State wildlife agencies wait to take over wolves. 2007 also saw record number of wolves killed in the region. By Mike Stark. Billings Gazette Staff.

The record number of wolves killed did seem to reduce reduce, or was at least associated, with fewer losses of livestock in Wyoming. Sheep are more likely to be killed than cattle. Of course they are smaller are worth less. Stories rarely mention that a high percentage of the dead cattle are calves, and usually late winter, spring and early summer calves — small or smallish.

I need to calculate the rates, but my perception is that in Idaho the livestock losses per wolf are consistently lower than in Wyoming and Montana, probably due to the larger cow-free backcountry.

Except for an occasional large sheep kill, I must admit my perception is that wolf losses are trivial and the perception of high losses is an opinion artifact created by the livestock industry and politicians. They can tell me 75 cows is a lot of cows, but then I know they were mostly calves and Western Montana is a huge place, but if you report each lost calf and a tearful livestock operator (at least while the video is recording) . . . “how I loved that little gal. Now she’s hamburger (Ooops, I mean she was viciously hamstrung),” it will have the desired effect.

 
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About The Author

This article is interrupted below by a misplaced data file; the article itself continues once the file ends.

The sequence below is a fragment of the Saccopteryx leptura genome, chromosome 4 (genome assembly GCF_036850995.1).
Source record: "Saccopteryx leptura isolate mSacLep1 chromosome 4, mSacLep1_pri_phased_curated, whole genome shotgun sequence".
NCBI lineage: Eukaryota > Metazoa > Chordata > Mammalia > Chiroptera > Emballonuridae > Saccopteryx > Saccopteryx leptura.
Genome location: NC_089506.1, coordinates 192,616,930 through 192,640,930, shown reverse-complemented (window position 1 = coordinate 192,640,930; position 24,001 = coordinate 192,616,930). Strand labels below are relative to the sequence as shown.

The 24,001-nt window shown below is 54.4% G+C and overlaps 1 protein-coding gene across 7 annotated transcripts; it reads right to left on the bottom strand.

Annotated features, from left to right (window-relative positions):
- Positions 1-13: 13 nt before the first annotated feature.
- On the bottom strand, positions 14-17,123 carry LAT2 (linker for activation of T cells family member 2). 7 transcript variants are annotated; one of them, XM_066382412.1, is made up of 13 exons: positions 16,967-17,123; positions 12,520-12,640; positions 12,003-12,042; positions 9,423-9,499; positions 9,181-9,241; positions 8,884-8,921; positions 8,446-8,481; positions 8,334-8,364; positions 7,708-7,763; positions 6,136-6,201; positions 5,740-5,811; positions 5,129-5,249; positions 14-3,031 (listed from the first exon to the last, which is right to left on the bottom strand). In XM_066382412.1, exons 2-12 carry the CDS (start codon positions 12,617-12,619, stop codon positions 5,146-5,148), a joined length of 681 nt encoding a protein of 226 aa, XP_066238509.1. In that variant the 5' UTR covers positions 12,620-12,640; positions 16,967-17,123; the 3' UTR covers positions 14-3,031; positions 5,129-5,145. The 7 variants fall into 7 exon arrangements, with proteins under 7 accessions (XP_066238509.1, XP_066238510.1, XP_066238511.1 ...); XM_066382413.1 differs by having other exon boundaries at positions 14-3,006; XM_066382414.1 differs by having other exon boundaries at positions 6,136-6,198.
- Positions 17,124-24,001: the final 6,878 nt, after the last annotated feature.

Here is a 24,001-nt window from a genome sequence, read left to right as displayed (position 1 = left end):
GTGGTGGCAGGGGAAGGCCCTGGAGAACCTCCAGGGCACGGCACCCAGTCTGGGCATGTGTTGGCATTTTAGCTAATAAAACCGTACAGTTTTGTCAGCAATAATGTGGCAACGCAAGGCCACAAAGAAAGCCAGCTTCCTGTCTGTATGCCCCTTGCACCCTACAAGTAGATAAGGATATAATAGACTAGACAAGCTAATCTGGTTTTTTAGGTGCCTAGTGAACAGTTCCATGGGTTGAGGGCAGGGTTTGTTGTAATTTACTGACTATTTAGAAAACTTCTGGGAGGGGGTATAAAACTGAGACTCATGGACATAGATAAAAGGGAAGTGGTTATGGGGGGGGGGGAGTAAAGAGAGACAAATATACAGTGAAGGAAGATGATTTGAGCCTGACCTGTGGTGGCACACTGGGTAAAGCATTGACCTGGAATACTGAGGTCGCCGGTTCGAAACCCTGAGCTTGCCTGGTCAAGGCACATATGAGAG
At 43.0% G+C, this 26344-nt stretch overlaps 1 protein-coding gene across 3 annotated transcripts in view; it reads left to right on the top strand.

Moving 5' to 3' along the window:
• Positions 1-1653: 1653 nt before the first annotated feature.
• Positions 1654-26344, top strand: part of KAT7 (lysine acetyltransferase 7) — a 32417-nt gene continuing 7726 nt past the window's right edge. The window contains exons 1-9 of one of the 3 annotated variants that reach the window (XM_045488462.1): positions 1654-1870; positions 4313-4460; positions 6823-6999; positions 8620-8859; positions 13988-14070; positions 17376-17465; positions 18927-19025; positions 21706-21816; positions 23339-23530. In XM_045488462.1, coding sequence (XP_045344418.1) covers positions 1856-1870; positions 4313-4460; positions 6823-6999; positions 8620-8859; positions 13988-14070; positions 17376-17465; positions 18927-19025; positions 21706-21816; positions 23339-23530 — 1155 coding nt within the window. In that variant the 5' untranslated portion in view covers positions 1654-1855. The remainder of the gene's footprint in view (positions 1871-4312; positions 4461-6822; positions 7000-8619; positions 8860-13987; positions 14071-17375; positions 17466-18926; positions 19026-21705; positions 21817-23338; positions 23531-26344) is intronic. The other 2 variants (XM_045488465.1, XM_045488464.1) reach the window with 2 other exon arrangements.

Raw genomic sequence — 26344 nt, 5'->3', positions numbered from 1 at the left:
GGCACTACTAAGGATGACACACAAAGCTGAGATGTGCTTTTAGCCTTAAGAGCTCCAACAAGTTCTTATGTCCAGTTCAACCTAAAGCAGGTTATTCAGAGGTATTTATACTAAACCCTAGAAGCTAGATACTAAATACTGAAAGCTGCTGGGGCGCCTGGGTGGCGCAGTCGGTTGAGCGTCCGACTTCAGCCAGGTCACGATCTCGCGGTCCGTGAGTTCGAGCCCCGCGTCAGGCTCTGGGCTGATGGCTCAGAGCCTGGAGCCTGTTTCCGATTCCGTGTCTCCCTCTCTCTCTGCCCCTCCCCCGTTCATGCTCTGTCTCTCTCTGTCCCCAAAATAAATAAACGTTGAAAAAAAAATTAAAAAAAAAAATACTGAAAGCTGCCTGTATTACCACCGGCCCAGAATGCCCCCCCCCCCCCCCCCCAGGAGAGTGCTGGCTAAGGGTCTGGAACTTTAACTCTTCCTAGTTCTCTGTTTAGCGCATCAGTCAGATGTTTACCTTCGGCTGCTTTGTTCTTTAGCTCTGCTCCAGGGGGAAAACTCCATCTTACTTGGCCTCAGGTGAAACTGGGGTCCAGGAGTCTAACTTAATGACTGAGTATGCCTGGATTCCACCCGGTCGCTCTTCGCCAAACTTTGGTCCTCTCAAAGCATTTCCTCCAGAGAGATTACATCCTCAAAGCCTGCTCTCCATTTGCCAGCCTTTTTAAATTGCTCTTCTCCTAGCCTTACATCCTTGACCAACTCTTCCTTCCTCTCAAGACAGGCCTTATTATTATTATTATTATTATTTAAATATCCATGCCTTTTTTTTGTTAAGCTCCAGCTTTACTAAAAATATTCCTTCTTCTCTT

Ralph Maughan

Dr. Ralph Maughan is professor emeritus of political science at Idaho State University with specialties in natural resource politics, public opinion, interest groups, political parties, voting and elections. Aside from academic publications, he is author or co-author of three hiking/backpacking guides, and he is President of the Western Watersheds Project.

2 Responses to State wildlife agencies wait to take over wolves. 2007 also saw record number of wolves killed in the region

  1. avatar dee says:

    If those 75 cows were distributed over 75 owners I might agree with you. Typically a small percentage of packs is responsible for repeated depredations on a handful of owners. To those ownere it is most definately not trivial! You said there is a large back country with no livestock in Idaho, what is wrong with concentrating the wolves in those areas and allowing ranchers to minimize their losses?

  2. avatar Heard Enough says:

    Dee,

    Montana’s report has a section showing that the majority (something like 64%) of ranches suffering wolf depredation have only a single incident. For cattle this would typically mean only a single animal, so for the most part (with the exception of sheep), it is almost 1 per ranch. No doubt some ranches are hit harder than others.

    Lots of people seem to think that Montana has a more enlightened view of wolves, but the statistics show that they lethally remove far more wolves than ID (as a percent of their wolf population). Maybe this level of control is justified.

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